Glasgow’s AI-Infused Laser Lens might replace stethoscopes


Researchers at Glasgow University have created a special camera that uses lasers to read a person’s heartbeat from a distance. This camera, powered by AI and quantum technologies, can detect signs of cardiovascular illnesses. The development of this system has the potential to change how we keep track of our health.

“This technology could be set up in booths in shopping malls where people could get a quick heartbeat reading that could then be added to their online medical records,” said Professor Daniele Faccio of the university’s Advanced Research Centre.

“Alternatively laser heart monitors could be installed in a person’s house as part of a system for monitoring different health parameters in a domestic setting,” he said. Other devices would include monitors to track blood pressure abnormalities or subtle changes in gait, an early sign of the onset of Alzheimer’s disease.

Being able to monitor a person’s heartbeat from a distance is particularly valuable because it can alert us to irregularities, such as murmurs or heartbeats that are too fast or too slow, indicating a risk of stroke or cardiac arrest, explained Faccio.

Currently, doctors use stethoscopes for heart monitoring. Invented in the early 19th century by the French surgeon René Laënnec, the stethoscope serves to avoid the need for a doctor to place their ear directly on a patient’s chest. It consists of a disk-shaped resonator that, when placed on the body, picks up internal noises. These sounds are then transmitted and amplified through tubes and earpieces to the person listening.

“It requires training to use a stethoscope properly,” Faccio said.

“If pressed too hard on a patient’s chest, it will dampen heartbeat signals. At the same time, it can be difficult to detect background murmurs, which provide key signs of defects, that are going on behind the main heartbeat.”

In the innovative system crafted by Faccio and his research team, they employed advanced high-speed cameras with the remarkable capability of recording images at an impressive speed of 2,000 frames per second. The operational principle involves directing a laser beam onto the skin of an individual’s throat. Through a meticulous analysis of the reflections produced by the skin, the system accurately measures the minuscule oscillations of the skin’s surface. These subtle movements correspond to the expansion and contraction of the main artery as it responds to the rhythmic pulsing of blood through its channels. Remarkably, these intricate changes manifest at an astonishingly fine scale, involving movements that are mere billionths of a meter in magnitude.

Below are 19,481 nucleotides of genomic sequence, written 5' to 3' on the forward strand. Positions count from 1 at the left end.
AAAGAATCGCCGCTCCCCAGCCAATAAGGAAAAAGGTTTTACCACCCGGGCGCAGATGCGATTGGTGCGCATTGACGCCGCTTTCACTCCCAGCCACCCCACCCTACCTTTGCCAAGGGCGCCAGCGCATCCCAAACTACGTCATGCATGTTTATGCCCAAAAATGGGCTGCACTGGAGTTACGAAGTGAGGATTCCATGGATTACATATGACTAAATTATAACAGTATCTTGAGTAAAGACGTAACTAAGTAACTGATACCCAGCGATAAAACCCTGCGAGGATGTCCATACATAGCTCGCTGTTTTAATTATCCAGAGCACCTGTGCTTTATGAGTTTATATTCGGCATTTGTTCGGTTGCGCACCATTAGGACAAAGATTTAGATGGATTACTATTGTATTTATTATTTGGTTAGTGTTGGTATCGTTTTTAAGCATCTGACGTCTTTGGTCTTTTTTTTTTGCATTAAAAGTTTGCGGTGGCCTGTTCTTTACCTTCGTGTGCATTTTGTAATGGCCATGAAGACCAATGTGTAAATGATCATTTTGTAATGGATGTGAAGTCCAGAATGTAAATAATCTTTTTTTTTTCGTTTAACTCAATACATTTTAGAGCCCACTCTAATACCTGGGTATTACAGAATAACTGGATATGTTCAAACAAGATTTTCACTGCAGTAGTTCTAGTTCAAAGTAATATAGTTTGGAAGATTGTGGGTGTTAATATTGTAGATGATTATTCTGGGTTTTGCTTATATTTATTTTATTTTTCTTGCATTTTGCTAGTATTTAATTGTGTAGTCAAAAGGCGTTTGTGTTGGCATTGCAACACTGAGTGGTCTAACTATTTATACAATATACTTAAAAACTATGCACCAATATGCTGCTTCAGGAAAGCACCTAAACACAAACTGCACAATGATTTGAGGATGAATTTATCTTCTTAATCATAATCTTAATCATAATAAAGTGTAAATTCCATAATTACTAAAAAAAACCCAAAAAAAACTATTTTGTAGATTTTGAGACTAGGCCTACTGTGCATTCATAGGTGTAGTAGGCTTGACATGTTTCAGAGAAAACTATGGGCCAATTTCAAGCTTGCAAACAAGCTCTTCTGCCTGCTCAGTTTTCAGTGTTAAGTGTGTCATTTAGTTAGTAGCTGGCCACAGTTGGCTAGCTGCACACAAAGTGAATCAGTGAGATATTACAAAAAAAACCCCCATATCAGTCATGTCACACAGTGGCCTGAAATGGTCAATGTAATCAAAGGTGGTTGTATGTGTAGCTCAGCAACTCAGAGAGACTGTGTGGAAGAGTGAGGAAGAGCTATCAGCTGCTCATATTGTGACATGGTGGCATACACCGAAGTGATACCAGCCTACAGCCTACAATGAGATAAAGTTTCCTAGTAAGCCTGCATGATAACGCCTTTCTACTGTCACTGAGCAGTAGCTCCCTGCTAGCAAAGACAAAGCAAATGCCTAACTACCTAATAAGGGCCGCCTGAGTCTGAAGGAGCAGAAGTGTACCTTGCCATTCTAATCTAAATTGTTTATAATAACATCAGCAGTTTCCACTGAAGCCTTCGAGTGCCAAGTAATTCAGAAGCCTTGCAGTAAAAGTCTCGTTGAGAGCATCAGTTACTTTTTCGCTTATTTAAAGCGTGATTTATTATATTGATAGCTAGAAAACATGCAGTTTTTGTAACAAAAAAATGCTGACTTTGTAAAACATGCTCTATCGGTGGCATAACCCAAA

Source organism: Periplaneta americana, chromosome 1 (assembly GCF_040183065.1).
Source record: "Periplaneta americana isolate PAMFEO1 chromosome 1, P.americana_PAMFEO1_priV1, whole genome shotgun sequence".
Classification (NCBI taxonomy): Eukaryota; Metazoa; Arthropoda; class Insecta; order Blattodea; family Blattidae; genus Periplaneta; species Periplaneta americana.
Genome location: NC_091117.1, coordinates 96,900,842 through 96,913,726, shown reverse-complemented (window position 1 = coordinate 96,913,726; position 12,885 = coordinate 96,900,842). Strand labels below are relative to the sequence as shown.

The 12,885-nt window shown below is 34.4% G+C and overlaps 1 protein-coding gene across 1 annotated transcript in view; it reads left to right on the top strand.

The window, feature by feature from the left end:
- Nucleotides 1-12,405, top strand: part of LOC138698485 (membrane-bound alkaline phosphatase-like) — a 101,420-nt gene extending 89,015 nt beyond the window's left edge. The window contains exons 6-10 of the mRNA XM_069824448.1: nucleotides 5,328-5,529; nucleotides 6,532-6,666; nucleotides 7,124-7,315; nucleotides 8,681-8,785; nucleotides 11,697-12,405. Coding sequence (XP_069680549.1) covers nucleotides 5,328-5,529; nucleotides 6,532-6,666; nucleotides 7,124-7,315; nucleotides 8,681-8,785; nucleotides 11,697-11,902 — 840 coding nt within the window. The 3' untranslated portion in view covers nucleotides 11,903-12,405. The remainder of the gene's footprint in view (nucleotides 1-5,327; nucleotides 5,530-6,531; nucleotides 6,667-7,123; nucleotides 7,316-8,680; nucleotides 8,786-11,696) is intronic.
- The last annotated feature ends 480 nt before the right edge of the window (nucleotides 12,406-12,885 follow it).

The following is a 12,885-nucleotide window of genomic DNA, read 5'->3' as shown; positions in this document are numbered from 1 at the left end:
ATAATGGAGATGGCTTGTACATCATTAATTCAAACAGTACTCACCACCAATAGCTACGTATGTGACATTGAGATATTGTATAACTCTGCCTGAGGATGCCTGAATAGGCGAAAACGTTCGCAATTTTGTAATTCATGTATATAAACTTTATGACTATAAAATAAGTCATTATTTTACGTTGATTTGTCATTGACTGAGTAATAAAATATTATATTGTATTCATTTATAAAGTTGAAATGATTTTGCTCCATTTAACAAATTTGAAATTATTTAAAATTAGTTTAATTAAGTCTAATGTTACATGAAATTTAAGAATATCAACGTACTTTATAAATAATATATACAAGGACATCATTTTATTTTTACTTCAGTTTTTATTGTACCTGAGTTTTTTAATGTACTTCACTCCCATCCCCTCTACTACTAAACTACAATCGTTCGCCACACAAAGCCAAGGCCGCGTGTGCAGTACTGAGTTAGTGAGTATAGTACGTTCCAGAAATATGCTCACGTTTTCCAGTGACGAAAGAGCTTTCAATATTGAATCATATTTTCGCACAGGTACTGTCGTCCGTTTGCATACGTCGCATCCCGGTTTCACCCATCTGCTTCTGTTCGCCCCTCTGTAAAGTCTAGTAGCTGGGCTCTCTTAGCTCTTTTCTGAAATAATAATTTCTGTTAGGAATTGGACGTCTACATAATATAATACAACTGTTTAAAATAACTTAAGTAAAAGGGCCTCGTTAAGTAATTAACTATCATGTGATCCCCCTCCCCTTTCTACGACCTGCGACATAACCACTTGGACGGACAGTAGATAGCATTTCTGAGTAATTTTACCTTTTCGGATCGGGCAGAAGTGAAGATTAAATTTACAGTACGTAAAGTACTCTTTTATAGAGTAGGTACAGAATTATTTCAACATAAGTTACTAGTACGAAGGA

The precision achieved by this system is remarkable. However, merely tracking these minute fluctuations alone wouldn’t suffice for monitoring a heartbeat. Additional, substantially larger movements take place on a person’s chest, such as those induced by breathing, for instance. These larger movements have the potential to overshadow or drown out the signals emanating from the heartbeat.

“That is where AI comes in,” Faccio said. “We use advanced computing systems to filter out everything except the vibrations caused by a person’s heartbeat – even though it is a much weaker signal than the other noises emanating from their chest. We know the frequency range of the human heartbeat, and the AI focuses on that.”

Faccio emphasized the system’s remarkable accuracy, stating, “Even in a household with 10 people, it could distinguish you from anyone else by simply shining a laser on your throat and analyzing your heartbeat from its reflection. In fact, another potential application of the system is for biometric identification.”

However, the primary purpose of this technology, expected to be ready for use next year, is to facilitate the easy and rapid measurement of heartbeats outside hospital or GP settings. Faccio highlighted the significant potential benefits of this application.

Despite the promising features of this technology, there may be valid reasons why some individuals choose not to adopt it or engage with such advancements.

The laser camera developed by Faccio and his team at Glasgow University, leveraging AI and quantum technologies, holds immense promise for transforming healthcare monitoring. The system’s ability to remotely read a person’s heartbeat with exceptional precision, even in a crowded household, opens up avenues for biometric identification. More significantly, its primary use lies in offering a convenient and rapid means of measuring heartbeats outside traditional medical settings. This innovation could bring about a paradigm shift in health monitoring, allowing for early detection of cardiovascular issues and personalized insights into an individual’s cardiac health. With the anticipated readiness of the technology in the coming year, the potential benefits for widespread adoption and improved healthcare outcomes are considerable.

While the technology presents a remarkable leap forward in medical science, it is important to recognize that public acceptance and ethical considerations may influence its adoption. As advancements like these continue to redefine the boundaries of healthcare, a thoughtful and inclusive approach is essential to navigate the implications of such transformative technologies in our daily lives. The development of LightHearted AI and its pursuit of venture capital signify a step towards realizing the full potential of this innovation, with the hope that it may soon become an integral part of accessible and effective healthcare solutions.

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